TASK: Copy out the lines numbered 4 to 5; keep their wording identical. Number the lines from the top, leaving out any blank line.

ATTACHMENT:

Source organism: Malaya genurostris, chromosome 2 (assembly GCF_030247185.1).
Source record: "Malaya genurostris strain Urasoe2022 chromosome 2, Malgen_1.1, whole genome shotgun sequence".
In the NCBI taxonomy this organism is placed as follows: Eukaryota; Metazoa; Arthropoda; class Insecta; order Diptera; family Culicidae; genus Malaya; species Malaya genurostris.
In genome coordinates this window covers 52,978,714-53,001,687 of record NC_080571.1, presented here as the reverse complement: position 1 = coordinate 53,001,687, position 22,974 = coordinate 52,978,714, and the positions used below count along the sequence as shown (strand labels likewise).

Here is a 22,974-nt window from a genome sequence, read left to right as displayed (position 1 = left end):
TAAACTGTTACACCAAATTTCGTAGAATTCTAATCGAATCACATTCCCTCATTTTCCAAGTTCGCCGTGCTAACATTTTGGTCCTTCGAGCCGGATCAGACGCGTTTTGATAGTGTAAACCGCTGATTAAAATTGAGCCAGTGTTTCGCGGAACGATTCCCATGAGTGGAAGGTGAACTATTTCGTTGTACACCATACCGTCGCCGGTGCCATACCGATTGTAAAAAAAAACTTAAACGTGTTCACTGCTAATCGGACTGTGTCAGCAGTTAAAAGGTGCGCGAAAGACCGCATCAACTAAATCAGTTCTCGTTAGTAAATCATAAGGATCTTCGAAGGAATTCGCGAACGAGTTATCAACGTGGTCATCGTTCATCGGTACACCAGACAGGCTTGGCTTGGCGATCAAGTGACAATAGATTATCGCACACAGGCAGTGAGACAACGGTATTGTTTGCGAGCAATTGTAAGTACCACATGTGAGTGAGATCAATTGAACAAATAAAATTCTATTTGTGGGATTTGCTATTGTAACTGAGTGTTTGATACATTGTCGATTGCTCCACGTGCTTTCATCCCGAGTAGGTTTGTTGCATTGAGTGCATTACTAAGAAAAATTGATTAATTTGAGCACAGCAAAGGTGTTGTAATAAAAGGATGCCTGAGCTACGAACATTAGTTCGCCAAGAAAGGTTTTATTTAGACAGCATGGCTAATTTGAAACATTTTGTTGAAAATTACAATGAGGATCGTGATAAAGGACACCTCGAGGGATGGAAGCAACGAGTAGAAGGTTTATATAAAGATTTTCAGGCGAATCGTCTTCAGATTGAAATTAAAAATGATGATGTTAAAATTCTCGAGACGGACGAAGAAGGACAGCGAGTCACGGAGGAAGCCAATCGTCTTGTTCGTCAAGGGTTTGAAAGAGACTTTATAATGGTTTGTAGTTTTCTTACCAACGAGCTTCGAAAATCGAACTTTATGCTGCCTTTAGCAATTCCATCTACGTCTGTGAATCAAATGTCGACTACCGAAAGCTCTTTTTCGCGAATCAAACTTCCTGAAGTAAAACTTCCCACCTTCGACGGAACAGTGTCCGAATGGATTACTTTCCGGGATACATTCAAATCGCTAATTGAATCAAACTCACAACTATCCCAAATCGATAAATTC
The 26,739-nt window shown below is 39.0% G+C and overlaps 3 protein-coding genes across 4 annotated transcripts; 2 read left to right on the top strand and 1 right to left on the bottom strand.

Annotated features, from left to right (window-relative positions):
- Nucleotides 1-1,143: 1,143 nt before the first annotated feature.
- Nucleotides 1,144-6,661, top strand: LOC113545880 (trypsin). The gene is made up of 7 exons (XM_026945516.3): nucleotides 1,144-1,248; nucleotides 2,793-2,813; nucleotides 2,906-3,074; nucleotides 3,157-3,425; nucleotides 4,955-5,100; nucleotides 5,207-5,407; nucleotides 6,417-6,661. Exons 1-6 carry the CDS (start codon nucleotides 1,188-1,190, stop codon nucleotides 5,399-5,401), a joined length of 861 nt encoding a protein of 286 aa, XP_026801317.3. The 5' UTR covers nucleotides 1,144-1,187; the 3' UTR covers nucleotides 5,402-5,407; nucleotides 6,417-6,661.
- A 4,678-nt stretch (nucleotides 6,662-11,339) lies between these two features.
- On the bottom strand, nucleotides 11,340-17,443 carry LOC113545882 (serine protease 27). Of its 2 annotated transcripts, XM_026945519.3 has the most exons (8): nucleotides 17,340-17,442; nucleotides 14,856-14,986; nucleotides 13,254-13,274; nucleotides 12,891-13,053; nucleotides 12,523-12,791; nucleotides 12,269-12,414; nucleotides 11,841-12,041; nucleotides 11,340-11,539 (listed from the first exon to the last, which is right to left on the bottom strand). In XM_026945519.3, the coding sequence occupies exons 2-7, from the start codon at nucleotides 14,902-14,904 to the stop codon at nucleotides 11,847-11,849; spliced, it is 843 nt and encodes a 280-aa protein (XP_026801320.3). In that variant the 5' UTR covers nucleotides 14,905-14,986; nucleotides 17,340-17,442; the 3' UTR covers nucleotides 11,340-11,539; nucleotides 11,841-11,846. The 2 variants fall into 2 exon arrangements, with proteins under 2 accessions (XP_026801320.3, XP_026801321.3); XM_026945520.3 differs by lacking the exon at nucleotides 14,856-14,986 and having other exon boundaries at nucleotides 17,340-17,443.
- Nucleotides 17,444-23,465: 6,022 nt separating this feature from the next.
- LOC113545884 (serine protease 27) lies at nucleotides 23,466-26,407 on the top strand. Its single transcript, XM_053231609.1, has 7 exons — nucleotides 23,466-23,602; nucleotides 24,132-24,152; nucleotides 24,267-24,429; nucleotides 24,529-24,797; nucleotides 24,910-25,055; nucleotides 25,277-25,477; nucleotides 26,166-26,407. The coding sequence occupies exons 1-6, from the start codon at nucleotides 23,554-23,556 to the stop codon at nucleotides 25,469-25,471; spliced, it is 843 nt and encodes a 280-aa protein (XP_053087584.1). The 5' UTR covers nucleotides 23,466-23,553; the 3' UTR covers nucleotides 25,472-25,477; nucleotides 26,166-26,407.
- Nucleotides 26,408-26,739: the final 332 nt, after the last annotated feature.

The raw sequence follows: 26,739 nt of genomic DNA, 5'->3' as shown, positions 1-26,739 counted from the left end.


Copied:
In genome coordinates this window covers 52,978,714-53,001,687 of record NC_080571.1, presented here as the reverse complement: position 1 = coordinate 53,001,687, position 22,974 = coordinate 52,978,714, and the positions used below count along the sequence as shown (strand labels likewise).

Here is a 22,974-nt window from a genome sequence, read left to right as displayed (position 1 = left end):